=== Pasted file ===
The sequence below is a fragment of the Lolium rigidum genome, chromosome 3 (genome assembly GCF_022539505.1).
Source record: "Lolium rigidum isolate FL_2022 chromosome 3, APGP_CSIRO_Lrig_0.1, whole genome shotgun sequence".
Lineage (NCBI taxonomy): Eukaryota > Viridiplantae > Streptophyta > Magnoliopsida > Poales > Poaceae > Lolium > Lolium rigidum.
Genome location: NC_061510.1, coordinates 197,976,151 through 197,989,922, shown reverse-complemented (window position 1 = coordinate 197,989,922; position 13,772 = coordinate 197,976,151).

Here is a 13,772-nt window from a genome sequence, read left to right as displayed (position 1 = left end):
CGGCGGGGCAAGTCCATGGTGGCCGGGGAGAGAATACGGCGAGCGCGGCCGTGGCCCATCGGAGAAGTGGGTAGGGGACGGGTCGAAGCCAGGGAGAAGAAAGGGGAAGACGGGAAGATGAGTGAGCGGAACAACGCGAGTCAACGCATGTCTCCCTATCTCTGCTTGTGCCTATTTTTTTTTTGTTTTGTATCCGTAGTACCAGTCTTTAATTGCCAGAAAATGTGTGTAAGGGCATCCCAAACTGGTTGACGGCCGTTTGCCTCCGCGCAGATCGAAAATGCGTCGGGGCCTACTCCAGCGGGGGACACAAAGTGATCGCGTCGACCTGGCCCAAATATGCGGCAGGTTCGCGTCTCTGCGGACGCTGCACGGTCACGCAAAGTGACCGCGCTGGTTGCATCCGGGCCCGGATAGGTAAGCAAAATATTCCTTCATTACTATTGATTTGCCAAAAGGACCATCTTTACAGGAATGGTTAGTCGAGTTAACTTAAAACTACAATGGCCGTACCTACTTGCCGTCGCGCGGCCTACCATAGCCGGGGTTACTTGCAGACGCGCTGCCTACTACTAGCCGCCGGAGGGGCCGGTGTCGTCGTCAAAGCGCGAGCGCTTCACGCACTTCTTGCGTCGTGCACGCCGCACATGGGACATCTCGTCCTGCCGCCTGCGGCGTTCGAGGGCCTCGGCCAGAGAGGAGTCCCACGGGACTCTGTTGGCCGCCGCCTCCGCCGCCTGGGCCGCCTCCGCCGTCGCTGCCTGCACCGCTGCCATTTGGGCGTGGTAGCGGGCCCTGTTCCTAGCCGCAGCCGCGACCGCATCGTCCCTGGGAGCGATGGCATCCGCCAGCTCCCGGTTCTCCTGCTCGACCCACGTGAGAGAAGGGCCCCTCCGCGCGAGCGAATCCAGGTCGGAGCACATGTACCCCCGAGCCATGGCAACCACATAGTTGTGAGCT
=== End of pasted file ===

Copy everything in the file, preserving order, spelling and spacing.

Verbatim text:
The sequence below is a fragment of the Lolium rigidum genome, chromosome 3 (genome assembly GCF_022539505.1).
Source record: "Lolium rigidum isolate FL_2022 chromosome 3, APGP_CSIRO_Lrig_0.1, whole genome shotgun sequence".
Lineage (NCBI taxonomy): Eukaryota > Viridiplantae > Streptophyta > Magnoliopsida > Poales > Poaceae > Lolium > Lolium rigidum.
Genome location: NC_061510.1, coordinates 197,976,151 through 197,989,922, shown reverse-complemented (window position 1 = coordinate 197,989,922; position 13,772 = coordinate 197,976,151).

Here is a 13,772-nt window from a genome sequence, read left to right as displayed (position 1 = left end):
CGGCGGGGCAAGTCCATGGTGGCCGGGGAGAGAATACGGCGAGCGCGGCCGTGGCCCATCGGAGAAGTGGGTAGGGGACGGGTCGAAGCCAGGGAGAAGAAAGGGGAAGACGGGAAGATGAGTGAGCGGAACAACGCGAGTCAACGCATGTCTCCCTATCTCTGCTTGTGCCTATTTTTTTTTTGTTTTGTATCCGTAGTACCAGTCTTTAATTGCCAGAAAATGTGTGTAAGGGCATCCCAAACTGGTTGACGGCCGTTTGCCTCCGCGCAGATCGAAAATGCGTCGGGGCCTACTCCAGCGGGGGACACAAAGTGATCGCGTCGACCTGGCCCAAATATGCGGCAGGTTCGCGTCTCTGCGGACGCTGCACGGTCACGCAAAGTGACCGCGCTGGTTGCATCCGGGCCCGGATAGGTAAGCAAAATATTCCTTCATTACTATTGATTTGCCAAAAGGACCATCTTTACAGGAATGGTTAGTCGAGTTAACTTAAAACTACAATGGCCGTACCTACTTGCCGTCGCGCGGCCTACCATAGCCGGGGTTACTTGCAGACGCGCTGCCTACTACTAGCCGCCGGAGGGGCCGGTGTCGTCGTCAAAGCGCGAGCGCTTCACGCACTTCTTGCGTCGTGCACGCCGCACATGGGACATCTCGTCCTGCCGCCTGCGGCGTTCGAGGGCCTCGGCCAGAGAGGAGTCCCACGGGACTCTGTTGGCCGCCGCCTCCGCCGCCTGGGCCGCCTCCGCCGTCGCTGCCTGCACCGCTGCCATTTGGGCGTGGTAGCGGGCCCTGTTCCTAGCCGCAGCCGCGACCGCATCGTCCCTGGGAGCGATGGCATCCGCCAGCTCCCGGTTCTCCTGCTCGACCCACGTGAGAGAAGGGCCCCTCCGCGCGAGCGAATCCAGGTCGGAGCACATGTACCCCCGAGCCATGGCAACCACATAGTTGTGAGCT